Letters to the Editor

Population Growth and Inevitable Shortages

Sir: As one of the multitude of Victorians affected by a near-statewide power blackout on a day of forty-four-degree heat in January, I am angered by the misreporting of this dangerous event.

All sides of the media responded by fixing on the logistics of electricity generation. But the blackout was caused by excessive population growth. Australia has sufficient energy—however, due to the federal government’s increased immigration levels, Melbourne and Sydney are stuck with far too many people. It is beside the point whether we use coal-powered turbines, solar arrays, wind farms, or armies of pensioners pedalling dynamos—our urban infrastructure cannot cope with how population is being forced up.

Energy blackouts, dire water shortages, insufficient housing, squeezed medical services, congested schools, deteriorating public transport, cluttered freeways, and more are the inevitable future for Australia’s cities until there is change.

Christopher Heathcote
Keilor, Vic

 

Dislocated Adverbs

Sir: I was interested in “The Serious Decline of the Common Language” by Robert Solomon (March 2019). He couldn’t include every horror of course.

My own is the Dislocated Adverb. Thus: “Hopefully the weather will improve.” “Regretfully we shall have to close.” “Thankfully it wasn’t as bad as expected.” These words are adverbs and must qualify a verb. Perfectly adequate verbs are available, as in “We hope …”, “I regret …”, “They are thankful …”.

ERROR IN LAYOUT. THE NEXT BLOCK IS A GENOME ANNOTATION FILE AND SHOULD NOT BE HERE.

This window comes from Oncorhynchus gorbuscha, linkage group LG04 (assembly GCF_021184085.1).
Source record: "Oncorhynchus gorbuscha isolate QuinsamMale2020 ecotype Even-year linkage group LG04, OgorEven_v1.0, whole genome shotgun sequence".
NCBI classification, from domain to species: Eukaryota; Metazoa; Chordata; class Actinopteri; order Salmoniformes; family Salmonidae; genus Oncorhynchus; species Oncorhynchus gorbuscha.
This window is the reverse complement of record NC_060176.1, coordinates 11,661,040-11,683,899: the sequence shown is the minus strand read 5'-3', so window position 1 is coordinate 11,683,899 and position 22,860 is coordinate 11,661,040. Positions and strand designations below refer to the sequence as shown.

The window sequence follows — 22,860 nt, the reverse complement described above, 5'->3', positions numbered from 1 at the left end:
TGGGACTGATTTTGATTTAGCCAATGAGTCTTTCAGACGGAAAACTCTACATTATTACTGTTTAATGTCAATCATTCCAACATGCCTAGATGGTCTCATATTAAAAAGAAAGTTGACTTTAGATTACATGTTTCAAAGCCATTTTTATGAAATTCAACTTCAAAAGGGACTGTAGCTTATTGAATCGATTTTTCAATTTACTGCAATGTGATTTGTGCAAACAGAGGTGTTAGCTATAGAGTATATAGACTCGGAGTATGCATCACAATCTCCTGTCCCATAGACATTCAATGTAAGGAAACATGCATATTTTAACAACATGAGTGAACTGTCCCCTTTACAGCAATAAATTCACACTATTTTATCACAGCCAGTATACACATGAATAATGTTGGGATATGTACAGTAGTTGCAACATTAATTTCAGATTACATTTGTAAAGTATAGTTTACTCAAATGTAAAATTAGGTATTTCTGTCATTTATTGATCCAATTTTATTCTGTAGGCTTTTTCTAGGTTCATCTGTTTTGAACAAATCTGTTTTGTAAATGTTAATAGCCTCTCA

This pernicious misuse is daily on parade on the ABC. I suppose that English grammar is no longer taught in most of our schools.

Alan N. Cowan
Yarralumla, ACT

 

The Scholarship of Eric Voegelin

Sir: Reports have noted the decline in History majors in American colleges and the decline in the faculties needed to maintain and enhance the discipline.

If I had the opportunity (see Tolstoy’s How Much Land Does a Man Need?) I would try to master Eric Voegelin’s eight-volume Order and History.

Voegelin was a “total curriculum” scholar, one in quest of the grand narrative. I was introduced to his short and challenging 1958 work The New Science of Politics when studying Philosophy at the University of Western Australia in 1972.

I think he really did read just about everything, not for quantitative mastery but to identify forms or types of human consciousness. Some were to be liked, valued and striven for, and some were to be evaluated from within the record of history as dangerous and murderous and corrupt, for all their millennial fantasies and false hopes, delusions held out to the masses in return for a little cruelty, murder, imprisonment and surrender of freedoms. These of course can be dressed up and disguised as a pure divine or secular will that excuses evil acts.

Voegelin was a master on the misplaced millennium, and the false drawing-down of God into history, of giving history a weight of existence and value it cannot carry, and of turning the permanence and eternity of God into a falsely permanent human realm in historical time. The Party becomes the fulfilment of history and the highest metaphysical authority that shapes it forever.

All the Party members do is surf that wave, as directed by the Great Leader of the day.

Churches have not been immune to fallible infallibilities too and have at times excused the inexcusable and tried to hide what cannot be hidden.

Ivan Head
via e-mail

1 comment
  • wayne.cooper

    Re Alan Cowan’s letter above:

    When did people start pronouncing contribute (correct pronunciation = con-TRIB-ute) as CONTRI-bute? I think we should be told.

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